January 7th, 2007

wicked fairy bowie

what was written on your bones before you got born

Progress notes for 7 January 2007

dust

New Words:  1,210
Total Words: 13,593
Words for the Year: 10,707
Pages: 68
Deadline: Sometime in June or July, I'm guessing
Reason for stopping: quota, end of scene

Zokutou word meterZokutou word meter
13,593 / 110,000
(12.4%)

Stimulants:  lapsang souchong, more ginger peach tea
Exercise: gym yesterday, gym today, gym tomorrow. Also some yoga. And a walk to the store.
Songs mutilated: This thing that I am doing with the guitar is starting to result in something that resembles music. It is *bad* music.
Mammalian assistance: none
Mail:

Reviewy thing for Shadows Over Baker Street.

Reviewy thing for Carnival.

Today's words Word don't know:   raddled, unhealable, squinch, cryostasis, sunward
Darling du Jour: Ironic cruelty, that she felt the cold sting along the ghost bones of her wings.
Mean Things: phantom pain. untrustworthy symbiots.
Tyop du Jour: Bust it would take too long to crawl along them.
Jury-rigging: I have come up with the coolest plot twist ever and I am only on page sixty something. And I figured out how the book ends, on the rowing machine.

There's always one more quirk in the character: Perceval can apparently compute trajectories and relative velocities in her head.
Other writing-related work: critted Amanda's story, for values of laying my hand upon its head and pronouncing a blessing upon it.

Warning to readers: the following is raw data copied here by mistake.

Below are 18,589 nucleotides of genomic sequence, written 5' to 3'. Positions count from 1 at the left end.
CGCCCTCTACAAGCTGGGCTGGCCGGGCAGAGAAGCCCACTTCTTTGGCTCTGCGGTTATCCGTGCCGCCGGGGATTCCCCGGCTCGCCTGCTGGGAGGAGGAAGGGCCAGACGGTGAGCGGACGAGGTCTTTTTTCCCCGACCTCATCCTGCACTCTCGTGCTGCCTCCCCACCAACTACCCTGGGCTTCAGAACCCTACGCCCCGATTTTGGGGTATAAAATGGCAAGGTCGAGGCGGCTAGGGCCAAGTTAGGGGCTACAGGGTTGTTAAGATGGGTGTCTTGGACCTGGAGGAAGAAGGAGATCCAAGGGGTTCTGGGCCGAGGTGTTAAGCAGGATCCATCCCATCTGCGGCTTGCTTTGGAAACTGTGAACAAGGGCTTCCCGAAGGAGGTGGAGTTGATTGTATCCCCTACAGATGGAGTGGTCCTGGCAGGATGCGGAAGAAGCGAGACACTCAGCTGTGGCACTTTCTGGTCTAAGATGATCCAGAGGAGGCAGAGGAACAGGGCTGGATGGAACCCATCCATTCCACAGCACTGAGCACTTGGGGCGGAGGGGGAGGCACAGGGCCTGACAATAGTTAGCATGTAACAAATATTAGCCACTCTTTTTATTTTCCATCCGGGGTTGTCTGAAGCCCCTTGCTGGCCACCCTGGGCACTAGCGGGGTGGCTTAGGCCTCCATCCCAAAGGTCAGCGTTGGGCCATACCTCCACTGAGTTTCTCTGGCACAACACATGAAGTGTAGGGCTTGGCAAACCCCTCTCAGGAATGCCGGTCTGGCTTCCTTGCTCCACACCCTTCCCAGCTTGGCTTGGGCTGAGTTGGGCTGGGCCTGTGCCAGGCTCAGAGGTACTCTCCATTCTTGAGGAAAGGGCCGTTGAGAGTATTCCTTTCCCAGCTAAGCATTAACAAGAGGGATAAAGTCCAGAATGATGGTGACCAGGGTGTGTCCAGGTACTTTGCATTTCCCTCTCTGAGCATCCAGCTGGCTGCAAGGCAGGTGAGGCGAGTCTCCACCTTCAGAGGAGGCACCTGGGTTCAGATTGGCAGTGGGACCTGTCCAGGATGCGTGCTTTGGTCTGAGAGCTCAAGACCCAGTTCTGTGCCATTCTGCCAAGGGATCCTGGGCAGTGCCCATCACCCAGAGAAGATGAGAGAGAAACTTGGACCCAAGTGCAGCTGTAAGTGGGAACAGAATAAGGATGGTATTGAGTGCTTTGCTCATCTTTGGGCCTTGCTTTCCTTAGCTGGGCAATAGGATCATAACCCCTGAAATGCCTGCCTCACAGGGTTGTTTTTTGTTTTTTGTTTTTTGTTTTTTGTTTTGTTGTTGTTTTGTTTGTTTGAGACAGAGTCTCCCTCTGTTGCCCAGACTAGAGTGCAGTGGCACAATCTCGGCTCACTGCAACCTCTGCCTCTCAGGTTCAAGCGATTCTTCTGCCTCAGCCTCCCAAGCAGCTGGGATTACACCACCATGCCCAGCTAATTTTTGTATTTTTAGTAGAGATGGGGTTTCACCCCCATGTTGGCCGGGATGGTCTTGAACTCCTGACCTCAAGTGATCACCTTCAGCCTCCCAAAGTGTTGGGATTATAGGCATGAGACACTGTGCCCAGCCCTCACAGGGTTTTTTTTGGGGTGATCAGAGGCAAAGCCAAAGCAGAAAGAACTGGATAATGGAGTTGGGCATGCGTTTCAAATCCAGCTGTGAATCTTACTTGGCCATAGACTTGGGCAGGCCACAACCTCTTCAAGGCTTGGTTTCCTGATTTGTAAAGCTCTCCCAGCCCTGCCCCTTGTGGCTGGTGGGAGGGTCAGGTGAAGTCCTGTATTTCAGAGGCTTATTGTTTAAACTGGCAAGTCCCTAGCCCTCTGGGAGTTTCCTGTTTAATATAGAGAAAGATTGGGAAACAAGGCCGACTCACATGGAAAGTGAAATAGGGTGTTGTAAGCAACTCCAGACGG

Books in progress: Liz Williams, Snake Agent; Phyllis Ann Karr, The Arthurian Companion
The Internet is full of Things: but I didn't look at any of them today.
The glamour!: I still have not taken out the trash.

writing carnival

Carnival is apparently a PKD Award finalist.

This is the first I've heard of it. Hello.

(I mean, so not going to win. But wow.)

The nominees are:

MINDSCAPE by Andrea Hairston (Aqueduct Press)
CARNIVAL by Elizabeth Bear (Bantam Spectra)
SPIN CONTROL by Chris Moriarty (Bantam Spectra)
CATALYST by Nina Kiriki Hoffman (Tachyon Publications)
RECURSION by Tony Ballantyne (Bantam Spectra)
IDOLON by Mark Budz (Bantam Spectra)
LIVING NEXT DOOR TO THE GOD OF LOVE by Justina Robson (Bantam Spectra)

First prize and any special citations will be announced on Friday,April 6, 2007 at Norwescon 30 at the Doubletree Seattle Airport Hotel,SeaTac, Washington.

iggy pop chairman of the bored

See, you guys never should have told me you preferred frequent short posts.

You are so doomed now.

My monthly column is up at Storytellersunplugged.com.